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Setting Boundaries With A Loved One In Addiction

Is there anything more heartbreaking than watching someone you love descend into the grips of addiction? Whether it’s a child, parent, partner, friend, or family member, addiction alters relationships in a scary way. Suddenly, the person you thought you knew is acting irrationally. They feel like a stranger. They can’t keep commitments. They behave in a way that is unpredictable, frightening, or just plain weird. They might steal from you, or maybe they’re always trying to borrow money. People say that “love conquers all,” but how do you keep loving someone when they’re in addiction?

Realize What Addiction is Doing To You, Too

Addiction is a mental illness, which some psychologists compare to obsessive-compulsive disorder or bipolar disorder. When addiction is “active,” that is, when the person who suffers from addiction is drinking or using drugs, their behavior and seemingly their entire personality will change. After spending any time with an addict, you’ll be able to notice when they’re drunk or high when they’re craving their substance of choice, and when they’re hungover or coming down. You’ll become a finely tuned shame detector. What you may not realize is that your loved one’s addiction isn’t just affecting them—it’s affecting you, too.

Are you losing sleep over the addict you love? Has their addiction created financial problems for you? How about anxiety? You may not be the one who’s drinking and getting high, but there’s no denying that you are feeling the side effects, too. Paying attention to how you feel and how you behave when you know that the addict you love is in trouble can help clue you into your boundaries.

If you feel scared, uncomfortable, or angry, that’s a sign that your limits are being tested. Being in a long-term relationship, including a family relationship, with an addict can actually cause you to experience these emotions constantly. If you never get a break from your worry, or you can’t remember what it’s like to feel happy or safe, seek professional help. A therapist, family counselor, or 12 Step program can give you a safe space to process your feelings.

Practice Saying “No” When You Don’t Want to Participate

For such a short word, “no” is really hard to say sometimes. When the addict or alcoholic you love is suffering or asking you for money or for assistance, it’s difficult to say no. Addicts whose disease is active—that is, they’re using their substance of choice, not acting like themselves, and making self-destructive choices—can have all kinds of life problems. Bankruptcy, homelessness, debts and physical health issues are everyday calamities for people in addiction. As a family member or friend, you’ve probably gotten the panicked text or phone call asking for money before the power is shut off, or before the eviction notice shows up. The addict’s fear can feel contagious. You may feel like you have to do something, to help the addict or protect them from the consequences of their choices.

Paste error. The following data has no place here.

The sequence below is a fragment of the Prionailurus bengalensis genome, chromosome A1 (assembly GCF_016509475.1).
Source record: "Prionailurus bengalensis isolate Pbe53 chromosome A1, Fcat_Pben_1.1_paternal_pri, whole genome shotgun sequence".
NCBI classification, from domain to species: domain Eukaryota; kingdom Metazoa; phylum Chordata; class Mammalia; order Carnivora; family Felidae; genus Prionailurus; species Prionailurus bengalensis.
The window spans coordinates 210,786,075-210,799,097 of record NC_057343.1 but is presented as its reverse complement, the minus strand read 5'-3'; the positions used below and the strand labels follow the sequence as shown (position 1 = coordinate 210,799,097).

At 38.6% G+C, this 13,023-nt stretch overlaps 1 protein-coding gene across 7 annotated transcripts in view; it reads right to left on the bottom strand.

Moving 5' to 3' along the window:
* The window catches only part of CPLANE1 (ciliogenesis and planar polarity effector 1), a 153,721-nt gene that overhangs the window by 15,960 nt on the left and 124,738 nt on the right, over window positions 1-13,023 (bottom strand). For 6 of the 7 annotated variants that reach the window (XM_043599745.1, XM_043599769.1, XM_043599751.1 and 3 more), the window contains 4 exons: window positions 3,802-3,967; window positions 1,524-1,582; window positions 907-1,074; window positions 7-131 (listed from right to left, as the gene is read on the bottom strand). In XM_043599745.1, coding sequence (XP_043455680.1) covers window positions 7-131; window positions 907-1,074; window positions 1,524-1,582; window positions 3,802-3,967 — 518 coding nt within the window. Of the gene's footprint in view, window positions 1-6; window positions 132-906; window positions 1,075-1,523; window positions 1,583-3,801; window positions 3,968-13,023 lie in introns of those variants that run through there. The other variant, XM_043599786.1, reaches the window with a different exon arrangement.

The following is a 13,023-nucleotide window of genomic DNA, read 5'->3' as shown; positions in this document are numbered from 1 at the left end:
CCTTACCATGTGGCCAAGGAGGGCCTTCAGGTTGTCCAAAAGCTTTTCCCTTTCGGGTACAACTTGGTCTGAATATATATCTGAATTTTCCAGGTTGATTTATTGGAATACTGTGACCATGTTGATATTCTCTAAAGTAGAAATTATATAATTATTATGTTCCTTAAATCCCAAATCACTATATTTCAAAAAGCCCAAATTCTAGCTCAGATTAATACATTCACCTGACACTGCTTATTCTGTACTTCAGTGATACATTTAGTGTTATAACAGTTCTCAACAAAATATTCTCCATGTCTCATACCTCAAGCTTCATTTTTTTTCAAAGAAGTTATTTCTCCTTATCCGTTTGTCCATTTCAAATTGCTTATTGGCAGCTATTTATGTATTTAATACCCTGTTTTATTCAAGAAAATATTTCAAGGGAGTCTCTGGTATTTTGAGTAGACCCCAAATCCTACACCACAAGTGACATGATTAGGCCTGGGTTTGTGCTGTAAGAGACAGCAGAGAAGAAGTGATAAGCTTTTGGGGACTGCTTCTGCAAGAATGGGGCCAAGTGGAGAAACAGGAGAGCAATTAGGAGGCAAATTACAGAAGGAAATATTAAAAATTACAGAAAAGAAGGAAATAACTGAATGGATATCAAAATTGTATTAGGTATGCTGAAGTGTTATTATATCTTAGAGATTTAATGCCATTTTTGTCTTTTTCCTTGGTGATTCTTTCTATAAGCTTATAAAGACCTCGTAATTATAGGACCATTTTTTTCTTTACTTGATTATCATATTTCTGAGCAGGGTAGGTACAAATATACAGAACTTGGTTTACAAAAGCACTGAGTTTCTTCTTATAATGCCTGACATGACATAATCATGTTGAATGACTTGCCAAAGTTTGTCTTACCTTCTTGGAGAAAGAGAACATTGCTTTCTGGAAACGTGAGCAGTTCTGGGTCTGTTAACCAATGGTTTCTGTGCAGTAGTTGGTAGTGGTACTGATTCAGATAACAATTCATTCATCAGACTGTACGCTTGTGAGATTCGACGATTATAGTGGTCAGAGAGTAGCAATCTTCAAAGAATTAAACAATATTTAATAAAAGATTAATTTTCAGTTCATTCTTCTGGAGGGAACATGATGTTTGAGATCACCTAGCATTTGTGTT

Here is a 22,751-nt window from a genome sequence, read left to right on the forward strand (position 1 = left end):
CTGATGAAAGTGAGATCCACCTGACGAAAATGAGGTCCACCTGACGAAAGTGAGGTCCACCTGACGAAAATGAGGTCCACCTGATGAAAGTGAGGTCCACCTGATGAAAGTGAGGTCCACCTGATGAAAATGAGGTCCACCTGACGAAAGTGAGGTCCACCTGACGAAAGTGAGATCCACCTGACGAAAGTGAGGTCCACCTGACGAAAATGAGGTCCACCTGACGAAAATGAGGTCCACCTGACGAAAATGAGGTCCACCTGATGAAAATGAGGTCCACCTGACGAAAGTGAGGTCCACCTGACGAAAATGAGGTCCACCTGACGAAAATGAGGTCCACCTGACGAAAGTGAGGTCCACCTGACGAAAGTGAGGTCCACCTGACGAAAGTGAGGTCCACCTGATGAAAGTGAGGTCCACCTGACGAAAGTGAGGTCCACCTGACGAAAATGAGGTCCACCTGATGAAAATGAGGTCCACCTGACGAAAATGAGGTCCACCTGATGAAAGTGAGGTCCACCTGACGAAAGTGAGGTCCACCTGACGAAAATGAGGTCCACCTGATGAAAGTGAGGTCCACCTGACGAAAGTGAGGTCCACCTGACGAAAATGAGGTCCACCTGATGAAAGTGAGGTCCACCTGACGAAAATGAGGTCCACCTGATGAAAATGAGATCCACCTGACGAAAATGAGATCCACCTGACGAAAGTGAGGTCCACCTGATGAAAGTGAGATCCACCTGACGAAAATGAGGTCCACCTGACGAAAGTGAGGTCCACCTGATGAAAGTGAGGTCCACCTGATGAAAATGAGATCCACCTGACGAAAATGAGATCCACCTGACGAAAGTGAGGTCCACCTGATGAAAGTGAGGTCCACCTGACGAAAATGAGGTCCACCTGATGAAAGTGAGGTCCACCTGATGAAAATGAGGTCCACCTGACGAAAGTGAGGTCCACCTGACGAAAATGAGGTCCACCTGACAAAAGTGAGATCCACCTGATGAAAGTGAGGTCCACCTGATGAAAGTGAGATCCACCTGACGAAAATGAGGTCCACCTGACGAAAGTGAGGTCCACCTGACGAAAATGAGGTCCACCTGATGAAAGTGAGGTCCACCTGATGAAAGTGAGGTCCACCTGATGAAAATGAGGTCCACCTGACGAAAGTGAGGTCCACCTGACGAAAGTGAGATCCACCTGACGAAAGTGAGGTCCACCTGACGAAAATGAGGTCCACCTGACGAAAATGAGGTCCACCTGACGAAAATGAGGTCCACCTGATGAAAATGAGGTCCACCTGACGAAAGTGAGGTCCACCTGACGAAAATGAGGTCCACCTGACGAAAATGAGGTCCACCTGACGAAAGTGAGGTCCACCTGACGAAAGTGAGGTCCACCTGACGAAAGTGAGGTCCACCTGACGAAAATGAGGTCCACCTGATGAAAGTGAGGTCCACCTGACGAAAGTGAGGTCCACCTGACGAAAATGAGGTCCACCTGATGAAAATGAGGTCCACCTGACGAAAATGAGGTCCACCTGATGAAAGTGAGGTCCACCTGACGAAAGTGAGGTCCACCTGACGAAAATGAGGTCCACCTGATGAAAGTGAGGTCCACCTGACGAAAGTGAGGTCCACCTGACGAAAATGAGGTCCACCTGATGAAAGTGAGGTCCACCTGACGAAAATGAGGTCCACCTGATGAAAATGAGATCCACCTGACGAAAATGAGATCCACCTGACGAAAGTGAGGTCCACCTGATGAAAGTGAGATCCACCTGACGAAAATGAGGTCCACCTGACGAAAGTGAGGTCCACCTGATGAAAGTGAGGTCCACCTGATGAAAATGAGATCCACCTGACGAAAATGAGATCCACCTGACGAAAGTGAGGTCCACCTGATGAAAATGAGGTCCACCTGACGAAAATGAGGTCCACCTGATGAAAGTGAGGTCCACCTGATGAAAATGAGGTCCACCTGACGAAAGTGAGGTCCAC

Before you take action, ask yourself: what’s the actual cost of the help you’re giving the addict? Besides the financial cost, what’s the emotional cost? Realistically, you will probably never see the money you “lend” the addict again. Every time you hand it over, you are also adding to your anxiety. You’ll wonder if the addict is using that money to get high, or if they’re actually spending it on their phone bill, or groceries, or diapers for the baby like they said they would. If you lend your car to the addict, you’re not only creating material instability for yourself—now, you have no way to get around—but emotional instability. Do you really think the addict is using your car to drive the kids to school like they promised? Or are they cruising by the dope house?

Although some people say you should take a drill sergeant approach to the addict, and only say no, that’s really a choice that only you can make. You know your own limits best, and you have the most experience in dealing with your loved one’s addiction. Before you give something to the addict, especially money, ask yourself, “How does this affect me? What about my other children? How do I feel about myself, when I make this choice?” You don’t have to do everything for the addict. Remember that when you take care of yourself first, you have a better chance of staying physically and emotionally healthy. Then, you can be a good support.

Having Good Boundaries Is A Way To Show Your Love

Believe it or not, when you create and maintain healthy boundaries, you’re creating the opportunity for healthy relationships, too. When you practice saying “no” every time the addict you care about asks to borrow money, for example, you’re refusing to take part in a harmful cycle of substance abuse. When you set limits with the addict and then follow through, you’re treating yourself—and your loved one’s addiction—with respect.

Loving an addict or alcoholic can be lethal to your self-esteem. Practice putting yourself first, reaching out for support, and getting honest about your limits and abilities. You can’t control the addict or their addiction, but you can take care of yourself. When they’re ready to seek recovery, you will be ready and strong to help them take the next steps into a new, healthy life.

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